Kanguq - Hiver / Winter 2014 - Page 22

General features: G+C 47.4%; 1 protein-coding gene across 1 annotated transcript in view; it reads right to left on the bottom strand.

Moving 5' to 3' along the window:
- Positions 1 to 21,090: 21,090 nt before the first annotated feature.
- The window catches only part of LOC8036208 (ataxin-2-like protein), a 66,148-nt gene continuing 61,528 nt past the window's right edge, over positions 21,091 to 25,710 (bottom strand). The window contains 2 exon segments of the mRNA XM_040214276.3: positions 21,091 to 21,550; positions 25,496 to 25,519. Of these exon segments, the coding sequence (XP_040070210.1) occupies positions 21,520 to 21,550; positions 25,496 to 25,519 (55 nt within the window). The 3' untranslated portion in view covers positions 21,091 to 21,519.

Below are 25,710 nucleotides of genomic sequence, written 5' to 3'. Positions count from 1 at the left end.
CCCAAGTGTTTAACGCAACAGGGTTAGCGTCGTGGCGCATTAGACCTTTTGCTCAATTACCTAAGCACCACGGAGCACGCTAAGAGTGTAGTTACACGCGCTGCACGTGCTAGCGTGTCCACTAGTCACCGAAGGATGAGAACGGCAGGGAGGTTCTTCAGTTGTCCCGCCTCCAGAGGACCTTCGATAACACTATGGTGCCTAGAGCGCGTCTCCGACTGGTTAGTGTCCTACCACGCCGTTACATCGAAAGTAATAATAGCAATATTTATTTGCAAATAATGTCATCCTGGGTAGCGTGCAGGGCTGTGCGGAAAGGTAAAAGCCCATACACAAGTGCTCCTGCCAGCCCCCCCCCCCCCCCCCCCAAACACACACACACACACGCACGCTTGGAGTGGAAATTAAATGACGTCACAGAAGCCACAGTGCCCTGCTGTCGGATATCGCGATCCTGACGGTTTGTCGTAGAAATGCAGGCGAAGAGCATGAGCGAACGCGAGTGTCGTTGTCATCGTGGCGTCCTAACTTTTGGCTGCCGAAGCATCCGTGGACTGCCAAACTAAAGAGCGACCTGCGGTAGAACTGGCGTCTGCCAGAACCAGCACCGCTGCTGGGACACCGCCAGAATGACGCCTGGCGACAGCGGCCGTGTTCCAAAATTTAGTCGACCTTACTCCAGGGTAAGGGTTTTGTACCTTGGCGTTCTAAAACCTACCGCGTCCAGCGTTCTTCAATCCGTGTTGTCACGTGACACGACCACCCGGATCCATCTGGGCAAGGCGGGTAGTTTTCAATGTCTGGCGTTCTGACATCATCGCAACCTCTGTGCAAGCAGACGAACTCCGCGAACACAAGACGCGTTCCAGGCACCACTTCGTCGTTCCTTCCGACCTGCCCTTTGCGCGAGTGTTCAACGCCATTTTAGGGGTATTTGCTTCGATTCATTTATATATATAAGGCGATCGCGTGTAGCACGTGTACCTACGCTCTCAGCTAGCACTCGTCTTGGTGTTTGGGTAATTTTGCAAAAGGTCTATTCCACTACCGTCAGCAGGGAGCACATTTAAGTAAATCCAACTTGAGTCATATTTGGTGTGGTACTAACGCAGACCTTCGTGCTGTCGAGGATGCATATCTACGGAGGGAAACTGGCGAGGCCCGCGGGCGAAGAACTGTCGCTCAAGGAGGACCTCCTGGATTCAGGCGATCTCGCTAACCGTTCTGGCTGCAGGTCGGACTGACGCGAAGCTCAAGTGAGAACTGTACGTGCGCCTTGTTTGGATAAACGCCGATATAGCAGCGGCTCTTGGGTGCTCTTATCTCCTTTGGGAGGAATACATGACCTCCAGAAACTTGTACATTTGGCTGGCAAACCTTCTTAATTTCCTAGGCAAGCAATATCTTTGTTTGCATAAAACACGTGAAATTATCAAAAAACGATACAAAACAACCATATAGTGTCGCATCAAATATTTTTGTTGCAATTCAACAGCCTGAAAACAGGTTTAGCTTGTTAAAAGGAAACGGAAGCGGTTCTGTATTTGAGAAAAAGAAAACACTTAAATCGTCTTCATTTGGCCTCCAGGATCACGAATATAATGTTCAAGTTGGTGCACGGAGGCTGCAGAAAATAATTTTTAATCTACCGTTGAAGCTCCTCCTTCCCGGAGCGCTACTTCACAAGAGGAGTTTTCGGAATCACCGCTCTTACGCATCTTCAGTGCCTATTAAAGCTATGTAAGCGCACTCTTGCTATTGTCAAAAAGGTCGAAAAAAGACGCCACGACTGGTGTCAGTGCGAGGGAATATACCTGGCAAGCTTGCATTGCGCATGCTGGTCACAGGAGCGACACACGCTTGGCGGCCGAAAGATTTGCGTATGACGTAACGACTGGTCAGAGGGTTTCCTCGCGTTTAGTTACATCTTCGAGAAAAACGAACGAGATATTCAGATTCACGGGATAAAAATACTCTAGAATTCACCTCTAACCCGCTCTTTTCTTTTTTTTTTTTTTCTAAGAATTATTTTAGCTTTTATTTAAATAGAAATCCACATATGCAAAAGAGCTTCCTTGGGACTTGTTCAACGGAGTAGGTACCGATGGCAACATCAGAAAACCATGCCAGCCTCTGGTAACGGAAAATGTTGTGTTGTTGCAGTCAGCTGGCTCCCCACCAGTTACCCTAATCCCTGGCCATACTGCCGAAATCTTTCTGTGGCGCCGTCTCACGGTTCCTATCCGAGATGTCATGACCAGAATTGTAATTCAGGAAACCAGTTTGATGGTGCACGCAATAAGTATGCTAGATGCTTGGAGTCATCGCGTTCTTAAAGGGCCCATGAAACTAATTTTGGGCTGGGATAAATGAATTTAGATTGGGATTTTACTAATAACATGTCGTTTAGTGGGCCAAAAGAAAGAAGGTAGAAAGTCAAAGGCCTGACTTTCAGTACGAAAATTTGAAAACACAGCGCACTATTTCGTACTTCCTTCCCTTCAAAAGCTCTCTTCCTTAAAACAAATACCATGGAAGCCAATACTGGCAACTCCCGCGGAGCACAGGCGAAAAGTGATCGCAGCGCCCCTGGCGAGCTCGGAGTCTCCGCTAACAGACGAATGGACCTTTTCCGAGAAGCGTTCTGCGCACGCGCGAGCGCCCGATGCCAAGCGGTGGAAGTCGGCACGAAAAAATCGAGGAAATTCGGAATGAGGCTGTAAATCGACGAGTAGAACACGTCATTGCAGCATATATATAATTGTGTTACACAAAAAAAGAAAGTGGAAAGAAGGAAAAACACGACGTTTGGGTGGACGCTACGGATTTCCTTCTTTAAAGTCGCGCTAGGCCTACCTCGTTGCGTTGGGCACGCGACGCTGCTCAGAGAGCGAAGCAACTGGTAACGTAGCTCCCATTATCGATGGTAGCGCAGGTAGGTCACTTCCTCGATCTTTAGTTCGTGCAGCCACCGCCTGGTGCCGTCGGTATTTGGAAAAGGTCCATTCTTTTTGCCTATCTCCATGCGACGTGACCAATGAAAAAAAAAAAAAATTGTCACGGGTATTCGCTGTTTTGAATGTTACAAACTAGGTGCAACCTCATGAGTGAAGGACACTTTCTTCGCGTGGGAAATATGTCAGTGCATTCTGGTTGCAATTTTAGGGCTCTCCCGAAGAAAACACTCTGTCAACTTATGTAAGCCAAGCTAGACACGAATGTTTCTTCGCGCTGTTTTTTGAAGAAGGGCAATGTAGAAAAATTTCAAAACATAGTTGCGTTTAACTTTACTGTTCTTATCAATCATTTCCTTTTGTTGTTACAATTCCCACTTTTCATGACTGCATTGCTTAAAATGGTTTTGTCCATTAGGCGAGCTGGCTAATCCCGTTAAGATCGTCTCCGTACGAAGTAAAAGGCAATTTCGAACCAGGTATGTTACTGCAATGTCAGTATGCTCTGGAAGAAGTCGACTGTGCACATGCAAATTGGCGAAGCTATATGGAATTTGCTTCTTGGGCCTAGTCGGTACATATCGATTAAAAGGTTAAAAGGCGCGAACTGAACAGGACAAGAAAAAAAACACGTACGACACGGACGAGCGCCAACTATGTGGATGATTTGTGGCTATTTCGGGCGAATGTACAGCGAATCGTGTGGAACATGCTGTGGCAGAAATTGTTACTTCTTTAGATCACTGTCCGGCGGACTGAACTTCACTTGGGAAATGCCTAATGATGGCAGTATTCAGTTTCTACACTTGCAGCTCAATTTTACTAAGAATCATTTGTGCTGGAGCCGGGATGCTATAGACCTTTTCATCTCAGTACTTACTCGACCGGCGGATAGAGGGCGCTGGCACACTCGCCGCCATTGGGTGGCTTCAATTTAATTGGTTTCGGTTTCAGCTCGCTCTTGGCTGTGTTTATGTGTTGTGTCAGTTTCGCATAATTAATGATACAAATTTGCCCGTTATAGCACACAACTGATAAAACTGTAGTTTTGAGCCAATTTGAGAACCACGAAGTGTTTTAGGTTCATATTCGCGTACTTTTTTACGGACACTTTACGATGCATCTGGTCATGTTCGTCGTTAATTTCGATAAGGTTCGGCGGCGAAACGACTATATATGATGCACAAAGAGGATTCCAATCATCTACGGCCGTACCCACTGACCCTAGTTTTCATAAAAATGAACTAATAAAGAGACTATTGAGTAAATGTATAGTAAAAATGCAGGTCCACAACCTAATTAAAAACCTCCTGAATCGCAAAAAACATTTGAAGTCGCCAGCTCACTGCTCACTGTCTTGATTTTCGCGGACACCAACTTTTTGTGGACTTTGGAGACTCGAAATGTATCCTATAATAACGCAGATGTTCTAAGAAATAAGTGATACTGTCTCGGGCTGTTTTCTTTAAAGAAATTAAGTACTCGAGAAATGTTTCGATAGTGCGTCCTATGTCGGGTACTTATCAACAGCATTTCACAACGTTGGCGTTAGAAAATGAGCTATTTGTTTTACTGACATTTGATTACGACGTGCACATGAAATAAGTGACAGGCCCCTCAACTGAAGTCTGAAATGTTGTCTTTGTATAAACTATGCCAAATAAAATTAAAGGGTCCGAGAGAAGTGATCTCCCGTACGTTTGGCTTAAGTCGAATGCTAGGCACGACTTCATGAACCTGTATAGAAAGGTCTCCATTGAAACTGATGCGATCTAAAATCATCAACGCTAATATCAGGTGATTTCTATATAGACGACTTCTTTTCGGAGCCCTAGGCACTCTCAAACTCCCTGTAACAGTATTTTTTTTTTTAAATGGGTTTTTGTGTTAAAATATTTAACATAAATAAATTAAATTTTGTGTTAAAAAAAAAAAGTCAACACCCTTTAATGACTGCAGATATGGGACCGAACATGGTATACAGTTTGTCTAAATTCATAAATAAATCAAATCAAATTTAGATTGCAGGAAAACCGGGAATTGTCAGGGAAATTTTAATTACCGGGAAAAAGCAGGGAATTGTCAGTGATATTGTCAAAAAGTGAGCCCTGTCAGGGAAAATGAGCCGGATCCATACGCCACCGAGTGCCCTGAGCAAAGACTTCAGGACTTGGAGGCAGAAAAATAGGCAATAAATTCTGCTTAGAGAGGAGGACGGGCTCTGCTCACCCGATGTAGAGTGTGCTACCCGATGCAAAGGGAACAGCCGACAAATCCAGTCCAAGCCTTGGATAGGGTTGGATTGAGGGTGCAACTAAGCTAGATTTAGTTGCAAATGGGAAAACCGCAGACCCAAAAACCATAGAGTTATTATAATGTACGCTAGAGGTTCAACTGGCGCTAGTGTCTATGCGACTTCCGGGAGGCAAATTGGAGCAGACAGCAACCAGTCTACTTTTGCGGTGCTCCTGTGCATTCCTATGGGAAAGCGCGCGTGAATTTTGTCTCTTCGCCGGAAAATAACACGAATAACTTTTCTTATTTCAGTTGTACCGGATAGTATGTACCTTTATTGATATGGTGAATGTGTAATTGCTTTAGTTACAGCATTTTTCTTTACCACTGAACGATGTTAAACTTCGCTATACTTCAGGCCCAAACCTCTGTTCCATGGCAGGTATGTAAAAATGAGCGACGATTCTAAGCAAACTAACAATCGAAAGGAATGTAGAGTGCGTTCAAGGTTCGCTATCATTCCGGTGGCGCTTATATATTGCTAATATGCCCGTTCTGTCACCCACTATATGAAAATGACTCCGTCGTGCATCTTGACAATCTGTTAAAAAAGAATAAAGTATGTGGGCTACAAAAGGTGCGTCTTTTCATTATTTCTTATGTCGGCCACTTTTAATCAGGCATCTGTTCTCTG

Coopérative en vedette / ᑯᐊᐸ ᐅᓂᒃᑳᑕᐅᔪᖅ / Co-op Spotlight Kangiqsualujjuaq had indeed brought a freezer for us to fill it with fish. I proceeded next to the river’s estuary to go net fishing, and we stayed up day and night without stopping for sleep. Those living at Kuururjuaq and Kangiqsualujjuaq were sent fishing, using a couple of fishing boats while I gutted, cleaned and placed the fish into the freezer. The freezer filled up and the fish was ready to go! Afterwards that group of Inuit prepared to winter at Akilisikallak by building themselves huts, parts of which they covered over with the saw dust left by the sawmill. It was during the second winter that I became ill from tuberculosis and had to leave for hospital with my grandfather and uncle from my father’s side. I was at hospital in Roberval for two years, leaving behind my young wife and first child. I had been newly married then, and unfortunately had to be gone away from them for such a long period of time. It was so long that I eventually learned French! I was often asked to help newcomers arriving from the north to understand the things they were being asked to do. Sometimes they would arrive in the middle of the night refusing to do what was being asked of them, like taking a bath on their arrival, because they did not understand, so the nurses would call me. Johnny, of Tasiujaq, and I would often do that. That is how we had laboured and how our co-op first came to be! I later joined its board of directors as well as the FCNQ board, and was president at the time that George Filotas was the General Manager. Our co-op is truly a benefit to our community. When we had first established it, there used to be a Hudson Bay Company trading post; yet when the price of fur went down the trading post disappeared for they had not come for our interests. There were many who worked to build up our co-ops and Ilagiisaq (FCNQ), Paulusie Napartuk, Paulusie Kasudluak; Peter Murdoch and his wife Lucille never showed an ounce of impatience, it seems, for they helped us to organize our meals and our meetings. None of them ever became reluctant and continued with the work that had to be done. We worked to keep our identity visible. Our cooperatives are growing today, and I hope to see Inuit continue to speak up for what they think is true. I will remain the strong supporter that I am, of our cooperative movement, right up to my last breath. This can be done not alone but in working together, in cooperating. I speak to all of you, to maintain the effort of keeping the cooperative movement strong. The words I speak, I speak not from personal pride, I speak for working together because it is only in working together that we can build something, something that stands strong. Bobby Baron Bobby Baron was born by the lake that flows to the Kuururjuaq in the month of Des maisons à Kangiqsualujjuaq 22 vq3hxl4Jxᖅ December 1946, near the Hudson Bay Company trading post at the time. He was but 12 years old, his father was a very good provider and would find good hunting and fishing areas. He had a peterhead boat then, and he would trade fox furs, and obtain the furs of seals and caribou for clothing. I always remember the moment my mother made a pair of waterproof sealskin boots and selling them for five dollars! In those days we procured things like flour, baking powder, tea, tobacco and lard with the trading items and money. A short while before the co-op was born and the trading post had been present for quite some time, families used to live separately, on lands of their choosing. The Emarlak (Emudluk) family was based at Kangiqsualujjuaq and so were we. One day an airplane arrived, at dusk. We discovered that the passengers were coming to ask us whether we wanted to start our own cooperative. In those days we lived in tents, and the largest tent had been selected to conduct a meeting and Aqiggiq (George Koneak) was the translator. Those who were present at the meeting agreed to have a cooperative, and so our co-op was created on that day of April 25, 1959. There was one factor for that to have come about. There was very little economy for us back then, and very little work that we could do to earn a living. A study had been done (by the government) on how we could pos- ᑲᖏᕐᓱᐊᓗᔾᔪᐊᖅ Houses in Kangiqsualujjuaq